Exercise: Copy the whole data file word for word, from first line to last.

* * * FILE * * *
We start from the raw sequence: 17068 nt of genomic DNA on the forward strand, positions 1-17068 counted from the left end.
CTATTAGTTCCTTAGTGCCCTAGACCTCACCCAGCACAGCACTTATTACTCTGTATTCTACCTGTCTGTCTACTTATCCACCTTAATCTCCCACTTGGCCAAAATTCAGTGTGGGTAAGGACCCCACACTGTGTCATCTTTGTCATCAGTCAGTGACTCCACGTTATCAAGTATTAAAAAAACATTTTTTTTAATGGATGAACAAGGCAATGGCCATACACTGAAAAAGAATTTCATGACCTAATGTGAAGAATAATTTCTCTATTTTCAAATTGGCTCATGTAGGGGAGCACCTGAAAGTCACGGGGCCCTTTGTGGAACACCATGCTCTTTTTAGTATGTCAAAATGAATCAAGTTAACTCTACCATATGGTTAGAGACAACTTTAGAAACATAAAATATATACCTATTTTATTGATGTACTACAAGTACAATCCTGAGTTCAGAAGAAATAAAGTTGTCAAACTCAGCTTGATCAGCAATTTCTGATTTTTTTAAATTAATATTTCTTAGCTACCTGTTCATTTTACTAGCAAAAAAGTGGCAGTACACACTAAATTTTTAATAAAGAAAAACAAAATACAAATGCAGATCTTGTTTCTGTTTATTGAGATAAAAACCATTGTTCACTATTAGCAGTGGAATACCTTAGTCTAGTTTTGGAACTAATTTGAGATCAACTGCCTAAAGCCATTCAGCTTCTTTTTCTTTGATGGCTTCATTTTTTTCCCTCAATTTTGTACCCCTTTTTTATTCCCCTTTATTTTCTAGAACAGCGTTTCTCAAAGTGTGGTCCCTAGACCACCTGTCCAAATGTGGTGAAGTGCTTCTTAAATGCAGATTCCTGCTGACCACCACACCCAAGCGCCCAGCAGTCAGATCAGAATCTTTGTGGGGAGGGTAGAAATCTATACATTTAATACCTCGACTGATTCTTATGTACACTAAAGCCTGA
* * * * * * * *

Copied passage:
We start from the raw sequence: 17068 nt of genomic DNA on the forward strand, positions 1-17068 counted from the left end.
CTATTAGTTCCTTAGTGCCCTAGACCTCACCCAGCACAGCACTTATTACTCTGTATTCTACCTGTCTGTCTACTTATCCACCTTAATCTCCCACTTGGCCAAAATTCAGTGTGGGTAAGGACCCCACACTGTGTCATCTTTGTCATCAGTCAGTGACTCCACGTTATCAAGTATTAAAAAAACATTTTTTTTAATGGATGAACAAGGCAATGGCCATACACTGAAAAAGAATTTCATGACCTAATGTGAAGAATAATTTCTCTATTTTCAAATTGGCTCATGTAGGGGAGCACCTGAAAGTCACGGGGCCCTTTGTGGAACACCATGCTCTTTTTAGTATGTCAAAATGAATCAAGTTAACTCTACCATATGGTTAGAGACAACTTTAGAAACATAAAATATATACCTATTTTATTGATGTACTACAAGTACAATCCTGAGTTCAGAAGAAATAAAGTTGTCAAACTCAGCTTGATCAGCAATTTCTGATTTTTTTAAATTAATATTTCTTAGCTACCTGTTCATTTTACTAGCAAAAAAGTGGCAGTACACACTAAATTTTTAATAAAGAAAAACAAAATACAAATGCAGATCTTGTTTCTGTTTATTGAGATAAAAACCATTGTTCACTATTAGCAGTGGAATACCTTAGTCTAGTTTTGGAACTAATTTGAGATCAACTGCCTAAAGCCATTCAGCTTCTTTTTCTTTGATGGCTTCATTTTTTTCCCTCAATTTTGTACCCCTTTTTTATTCCCCTTTATTTTCTAGAACAGCGTTTCTCAAAGTGTGGTCCCTAGACCACCTGTCCAAATGTGGTGAAGTGCTTCTTAAATGCAGATTCCTGCTGACCACCACACCCAAGCGCCCAGCAGTCAGATCAGAATCTTTGTGGGGAGGGTAGAAATCTATACATTTAATACCTCGACTGATTCTTATGTACACTAAAGCCTGA